It was when I sat down with her for an interview when I realised just how much she has done for humanity’s connection to animals. For an hour we chatted about the poaching problem and she brought it home to me that rhinos may be these massive beasts from a bygone era but that each of them very much has their own unique personality. It made perfect sense to me.

We filmed extensively with little rhino orphans who lost their mothers to poaching and they all had different characters, we could see that very clearly. Dr Goodall spoke with fondness about one rhino at the famed Olduvai Gorge where she first worked, saying: “There were so many rhinos, all black rhinos of course, on the savannas in those days… so many and it’s hard to believe that they are all gone now. But I do have fond memories of one rhino that was a real character. You could drive right up to her with an orange and she would gently take it in and munch away… it was quite something to see!” 

At the age of 84, Dr Goodall still travels for most of the year to inspire people to reconnect with nature and to fight against destroying it.

Rhino orphan
Rhino orphan in the backseat of the vet’s vehicle © Susan Scott

One of the highlights of the film is after a particularly bleak section about rhino orphans in the wild, where we see world-famous orphan rehabilitator Karen Trendler being called out to rescue a two-day old white rhino calf. Logistics were difficult getting the calf out and late in the evening we met the calf sedated on the backseat of the vet’s vehicle at a busy petrol station in rural KwaZulu-Natal.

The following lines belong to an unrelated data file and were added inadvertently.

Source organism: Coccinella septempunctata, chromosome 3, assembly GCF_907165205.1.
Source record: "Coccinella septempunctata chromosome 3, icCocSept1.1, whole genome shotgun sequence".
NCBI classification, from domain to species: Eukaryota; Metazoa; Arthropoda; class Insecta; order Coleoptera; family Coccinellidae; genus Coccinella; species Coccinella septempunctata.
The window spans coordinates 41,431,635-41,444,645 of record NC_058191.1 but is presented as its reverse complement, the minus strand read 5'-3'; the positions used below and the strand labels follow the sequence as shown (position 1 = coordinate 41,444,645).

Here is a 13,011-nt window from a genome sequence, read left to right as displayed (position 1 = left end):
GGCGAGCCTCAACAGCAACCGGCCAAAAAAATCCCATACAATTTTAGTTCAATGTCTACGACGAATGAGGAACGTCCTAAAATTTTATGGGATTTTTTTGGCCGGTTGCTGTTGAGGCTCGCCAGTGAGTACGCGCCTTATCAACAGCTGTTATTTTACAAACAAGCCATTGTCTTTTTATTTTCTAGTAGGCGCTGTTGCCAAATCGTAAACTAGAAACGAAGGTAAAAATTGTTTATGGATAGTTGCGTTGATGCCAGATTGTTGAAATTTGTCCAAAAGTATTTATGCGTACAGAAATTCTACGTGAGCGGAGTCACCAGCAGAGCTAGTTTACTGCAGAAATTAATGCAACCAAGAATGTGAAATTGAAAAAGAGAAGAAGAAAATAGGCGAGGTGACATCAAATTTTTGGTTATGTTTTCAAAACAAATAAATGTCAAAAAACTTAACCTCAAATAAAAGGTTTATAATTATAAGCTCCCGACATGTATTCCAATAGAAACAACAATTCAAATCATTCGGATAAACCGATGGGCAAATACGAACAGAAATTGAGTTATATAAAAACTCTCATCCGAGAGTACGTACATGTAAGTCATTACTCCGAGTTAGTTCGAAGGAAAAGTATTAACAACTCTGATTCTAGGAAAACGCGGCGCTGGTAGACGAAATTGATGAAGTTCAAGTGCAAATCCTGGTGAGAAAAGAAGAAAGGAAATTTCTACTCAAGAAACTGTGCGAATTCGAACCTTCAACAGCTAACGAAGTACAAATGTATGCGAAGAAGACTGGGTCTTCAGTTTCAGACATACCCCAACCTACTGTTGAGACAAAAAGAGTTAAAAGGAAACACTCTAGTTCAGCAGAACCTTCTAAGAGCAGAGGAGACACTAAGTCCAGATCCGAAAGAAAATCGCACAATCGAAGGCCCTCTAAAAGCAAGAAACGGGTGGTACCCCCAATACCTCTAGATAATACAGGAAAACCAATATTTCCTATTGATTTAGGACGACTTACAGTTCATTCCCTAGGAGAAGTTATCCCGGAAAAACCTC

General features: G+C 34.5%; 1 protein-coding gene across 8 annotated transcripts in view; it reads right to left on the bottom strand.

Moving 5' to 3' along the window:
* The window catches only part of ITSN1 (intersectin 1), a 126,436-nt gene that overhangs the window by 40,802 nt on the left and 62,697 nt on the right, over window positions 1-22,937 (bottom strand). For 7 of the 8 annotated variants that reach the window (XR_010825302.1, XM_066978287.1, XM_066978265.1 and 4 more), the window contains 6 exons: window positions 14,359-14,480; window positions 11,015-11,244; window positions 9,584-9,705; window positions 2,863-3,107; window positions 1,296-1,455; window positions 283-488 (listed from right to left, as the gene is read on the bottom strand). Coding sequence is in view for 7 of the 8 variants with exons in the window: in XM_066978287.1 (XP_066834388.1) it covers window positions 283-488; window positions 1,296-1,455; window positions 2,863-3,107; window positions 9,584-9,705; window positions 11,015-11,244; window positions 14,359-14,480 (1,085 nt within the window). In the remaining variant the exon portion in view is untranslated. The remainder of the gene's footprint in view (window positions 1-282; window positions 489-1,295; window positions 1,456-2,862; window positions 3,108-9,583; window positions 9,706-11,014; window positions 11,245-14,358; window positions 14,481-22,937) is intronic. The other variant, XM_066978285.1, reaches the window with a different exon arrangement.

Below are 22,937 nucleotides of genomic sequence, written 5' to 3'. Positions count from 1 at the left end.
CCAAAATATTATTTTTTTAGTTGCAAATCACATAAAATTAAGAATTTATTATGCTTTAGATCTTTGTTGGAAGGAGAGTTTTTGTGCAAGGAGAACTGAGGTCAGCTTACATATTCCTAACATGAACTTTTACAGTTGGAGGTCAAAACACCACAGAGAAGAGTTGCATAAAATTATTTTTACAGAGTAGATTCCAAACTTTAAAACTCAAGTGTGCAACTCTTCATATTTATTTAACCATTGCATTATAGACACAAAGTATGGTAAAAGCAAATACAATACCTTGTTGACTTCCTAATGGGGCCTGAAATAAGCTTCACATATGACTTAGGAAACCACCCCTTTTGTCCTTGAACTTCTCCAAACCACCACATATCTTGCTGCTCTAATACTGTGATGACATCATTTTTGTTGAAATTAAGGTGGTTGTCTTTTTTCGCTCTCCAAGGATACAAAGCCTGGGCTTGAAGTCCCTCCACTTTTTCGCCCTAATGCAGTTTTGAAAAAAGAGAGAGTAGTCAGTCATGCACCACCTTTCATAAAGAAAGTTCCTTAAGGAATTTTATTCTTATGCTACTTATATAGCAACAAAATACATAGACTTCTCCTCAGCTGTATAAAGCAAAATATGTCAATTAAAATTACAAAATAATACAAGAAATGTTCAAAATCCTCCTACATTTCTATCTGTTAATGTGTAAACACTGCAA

The little calf was on a drip and all her vitals were being monitored when an inquisitive onlooker popped her head in to look. “Ooooohh! How old is she?”, “The rhino is the King’s symbol!” and “This is prophetic!” came from the onlooker and her retinue.  

We’ve learned to expect the unexpected while making STROOP and standing here amongst us was the Queen of the Zulu Nation, HRH Mantfombi, Queen to King Goodwill Zwelethini and also a Princess of Swaziland! She was totally enamoured with the baby rhino clinging to life on the backseat and she asked if she could bless the calf by naming her, and so the Queen’s daughter read the blessing over the tiny rhino: “Makhosi is her name. Given by Princess Mantfombi of Swaziland, Queen to King Goodwill Zwelithini of the Zulu nation, she felt this was an awesome synergy between all cultures of this world, hence she blesses the glory of Makhosi the rhino, Makhosi is her name.”  

In parting, Queen Mantfombi said she is a fan of wildlife programmes and that she was looking forward to the film. I can’t wait to screen it with her!  

Bonné and Princess Mantfombi of Swaziland
Bonné and Princess Mantfombi of Swaziland © STROOP

It’s wonderful to bring the attention to rhinos on World Rhino Day, but it has to be an ongoing conversation. I move on to another twelve film festivals and multiple screenings here in the US and while looking at the audience in the very first screening in San Francisco, I felt a little guilty at all the inhalation of shock, the loud crying and blowing of noses during it. But afterwards, so many Americans said, “the rhino’s story is so powerful we have to tell people and continue telling them, I had no idea it was like this.” 

For three hours after the screening, one after the other came forward to say pretty much the same thing. That there’s a sense of real ownership of rhinos by all who inhabit the planet, for the first time I can say that I finally understand why it’s called WORLD Rhino Day.

Princess Mantfombi of Swaziland
Princess Mantfombi looking at the orphan rhino in the backseat of the vet’s vehicle © STROOP

The South African feature documentary STROOP – Journey into the Rhino Horn War is an independently made film about the rhino poaching crisis – released in 2018. Expect unique footage – from the killing fields of Kruger to bush town courtrooms and the dingy back rooms of Vietnamese wildlife traffickers. This multiple award-winning feature documentary is available for digital download here.